Council did not indicate which animal was involved or any further details about the alleged violation.
The show’s regulations state that for approved drugs administered by a veterinarian for animal health, “the exhibitor must declare that the drugs have been administered” and “the withdrawal periods must be observed for all market animals”, referring to drug residues being below certain levels.
The show’s contract with North American Midway Entertainment expires this year. The current contract was drafted in November 2011 and was extended in March 2016, Schulz said. The company agreed to extend it until the end of the year.
Board member Bob Atkisson suggested that a board subcommittee attending a national fair in San Antonio review the contract and negotiate with the company while he’s there and he is present at the board of directors meeting in january.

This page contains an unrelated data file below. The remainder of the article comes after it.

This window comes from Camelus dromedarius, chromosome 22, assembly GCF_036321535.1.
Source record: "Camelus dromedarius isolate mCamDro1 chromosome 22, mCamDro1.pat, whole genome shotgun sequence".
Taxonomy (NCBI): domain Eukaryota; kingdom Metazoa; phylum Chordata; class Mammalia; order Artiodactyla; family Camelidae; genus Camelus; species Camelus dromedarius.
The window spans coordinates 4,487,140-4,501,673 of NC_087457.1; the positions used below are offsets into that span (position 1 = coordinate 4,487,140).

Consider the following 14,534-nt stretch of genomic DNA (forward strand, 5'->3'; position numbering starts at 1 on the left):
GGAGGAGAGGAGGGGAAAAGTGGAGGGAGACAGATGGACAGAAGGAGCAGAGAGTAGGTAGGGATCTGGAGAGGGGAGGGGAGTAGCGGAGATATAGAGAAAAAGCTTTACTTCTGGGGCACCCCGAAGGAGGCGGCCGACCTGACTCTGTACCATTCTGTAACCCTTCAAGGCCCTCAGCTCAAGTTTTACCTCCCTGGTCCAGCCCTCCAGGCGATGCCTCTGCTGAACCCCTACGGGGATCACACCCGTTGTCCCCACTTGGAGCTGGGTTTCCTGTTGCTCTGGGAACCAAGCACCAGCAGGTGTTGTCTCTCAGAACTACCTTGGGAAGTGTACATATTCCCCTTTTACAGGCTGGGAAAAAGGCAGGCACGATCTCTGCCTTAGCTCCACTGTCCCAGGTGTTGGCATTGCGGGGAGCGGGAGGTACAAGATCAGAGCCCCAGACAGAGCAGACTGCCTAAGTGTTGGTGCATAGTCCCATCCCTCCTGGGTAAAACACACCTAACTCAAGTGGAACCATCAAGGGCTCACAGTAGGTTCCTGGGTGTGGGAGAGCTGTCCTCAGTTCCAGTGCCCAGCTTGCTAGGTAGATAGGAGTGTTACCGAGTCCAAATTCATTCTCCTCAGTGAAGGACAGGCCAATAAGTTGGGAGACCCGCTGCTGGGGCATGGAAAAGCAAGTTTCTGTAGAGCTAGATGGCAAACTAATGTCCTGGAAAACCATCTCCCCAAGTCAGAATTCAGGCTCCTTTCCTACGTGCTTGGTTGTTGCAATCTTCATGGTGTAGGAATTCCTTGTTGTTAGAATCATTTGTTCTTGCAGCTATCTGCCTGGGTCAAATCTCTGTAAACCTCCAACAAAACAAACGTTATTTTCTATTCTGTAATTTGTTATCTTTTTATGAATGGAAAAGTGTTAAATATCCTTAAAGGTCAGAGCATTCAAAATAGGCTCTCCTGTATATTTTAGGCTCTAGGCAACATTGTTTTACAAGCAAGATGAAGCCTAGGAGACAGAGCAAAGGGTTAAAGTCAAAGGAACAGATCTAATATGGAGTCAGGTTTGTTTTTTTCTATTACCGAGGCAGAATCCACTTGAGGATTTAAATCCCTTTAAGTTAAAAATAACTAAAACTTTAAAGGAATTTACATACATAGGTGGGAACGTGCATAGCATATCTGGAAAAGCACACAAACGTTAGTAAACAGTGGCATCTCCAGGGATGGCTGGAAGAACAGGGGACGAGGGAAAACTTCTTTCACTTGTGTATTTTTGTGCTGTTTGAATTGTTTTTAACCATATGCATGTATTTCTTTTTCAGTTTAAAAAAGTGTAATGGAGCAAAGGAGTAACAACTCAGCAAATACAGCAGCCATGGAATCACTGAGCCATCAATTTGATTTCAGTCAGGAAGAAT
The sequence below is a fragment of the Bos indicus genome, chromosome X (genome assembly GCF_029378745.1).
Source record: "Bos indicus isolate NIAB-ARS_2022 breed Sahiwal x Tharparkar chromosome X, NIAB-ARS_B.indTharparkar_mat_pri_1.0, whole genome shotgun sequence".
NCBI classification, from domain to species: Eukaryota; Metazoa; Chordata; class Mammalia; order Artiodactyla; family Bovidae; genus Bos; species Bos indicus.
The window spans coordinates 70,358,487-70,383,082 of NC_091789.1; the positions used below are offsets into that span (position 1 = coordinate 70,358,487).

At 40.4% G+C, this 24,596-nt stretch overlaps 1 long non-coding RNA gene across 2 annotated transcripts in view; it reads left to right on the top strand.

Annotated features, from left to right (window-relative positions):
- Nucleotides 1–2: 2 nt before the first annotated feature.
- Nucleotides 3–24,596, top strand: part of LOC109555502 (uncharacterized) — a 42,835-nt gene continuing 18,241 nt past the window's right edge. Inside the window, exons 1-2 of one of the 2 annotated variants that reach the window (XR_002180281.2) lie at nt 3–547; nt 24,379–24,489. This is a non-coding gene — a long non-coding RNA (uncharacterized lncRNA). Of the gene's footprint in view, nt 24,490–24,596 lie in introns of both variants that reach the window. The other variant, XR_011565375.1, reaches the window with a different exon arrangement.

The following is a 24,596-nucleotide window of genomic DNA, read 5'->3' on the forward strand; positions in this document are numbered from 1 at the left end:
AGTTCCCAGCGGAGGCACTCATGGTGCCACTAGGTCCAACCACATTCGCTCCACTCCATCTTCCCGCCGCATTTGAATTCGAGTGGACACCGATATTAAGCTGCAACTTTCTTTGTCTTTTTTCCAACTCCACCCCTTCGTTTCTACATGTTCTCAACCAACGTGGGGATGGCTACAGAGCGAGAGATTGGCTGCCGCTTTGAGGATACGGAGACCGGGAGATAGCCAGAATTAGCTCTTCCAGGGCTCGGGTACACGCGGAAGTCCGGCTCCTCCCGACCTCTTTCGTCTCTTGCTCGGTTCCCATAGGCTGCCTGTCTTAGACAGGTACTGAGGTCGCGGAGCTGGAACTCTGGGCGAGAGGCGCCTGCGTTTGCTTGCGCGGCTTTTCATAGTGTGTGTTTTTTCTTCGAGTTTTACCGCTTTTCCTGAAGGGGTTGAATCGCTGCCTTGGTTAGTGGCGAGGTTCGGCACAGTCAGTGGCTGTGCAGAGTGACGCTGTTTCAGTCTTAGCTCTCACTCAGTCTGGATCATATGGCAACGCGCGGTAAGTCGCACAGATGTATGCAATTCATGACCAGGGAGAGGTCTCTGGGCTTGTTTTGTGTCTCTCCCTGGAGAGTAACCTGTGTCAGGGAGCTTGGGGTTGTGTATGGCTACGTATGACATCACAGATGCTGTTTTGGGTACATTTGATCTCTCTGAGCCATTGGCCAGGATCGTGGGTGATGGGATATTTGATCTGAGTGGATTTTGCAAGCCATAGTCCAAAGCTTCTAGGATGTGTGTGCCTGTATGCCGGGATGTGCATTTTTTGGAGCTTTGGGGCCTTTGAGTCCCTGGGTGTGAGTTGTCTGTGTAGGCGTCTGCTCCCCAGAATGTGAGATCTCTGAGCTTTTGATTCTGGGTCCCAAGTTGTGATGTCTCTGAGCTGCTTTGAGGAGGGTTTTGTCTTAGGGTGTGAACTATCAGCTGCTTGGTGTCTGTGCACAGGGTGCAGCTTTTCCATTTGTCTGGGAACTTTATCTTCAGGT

This company also operates the Skyride, so it was suggested that the contract be incorporated into the carnival contract.
The board also learned that an agreement with the Kansas Department of Wildlife and Parks to operate a cabin on the fairground was a 10-year deal made in October 2010.
Schulz said the fair is losing money on the deal and is considering terminating or renegotiating it.
Under the contract, KDWP and the fair share the rental fee 50/50, but the fair is responsible for preparing the property for rental, including cleaning, washing and changing of linens. It is rented an average of 10 to 12 times a month, but sometimes, Schulz said, there is only a delay of a few hours between rentals.
“It doesn’t cover our costs,” Schulz said. “There is an option in the deal that it can be canceled and the fair can take over. I contacted the Department of Wildlife and met their staff, but I met four or five different people.
His recommendation, Schultz said, is to take back the property and keep 100% of the rental or change the income distribution. To do that, he said, you would have to hire someone to manage it and do the laundry, but the fair could change the rate charged for the building, depending on the season, which it cannot. do now.
The board agreed to allow staff to negotiate a new cabin deal.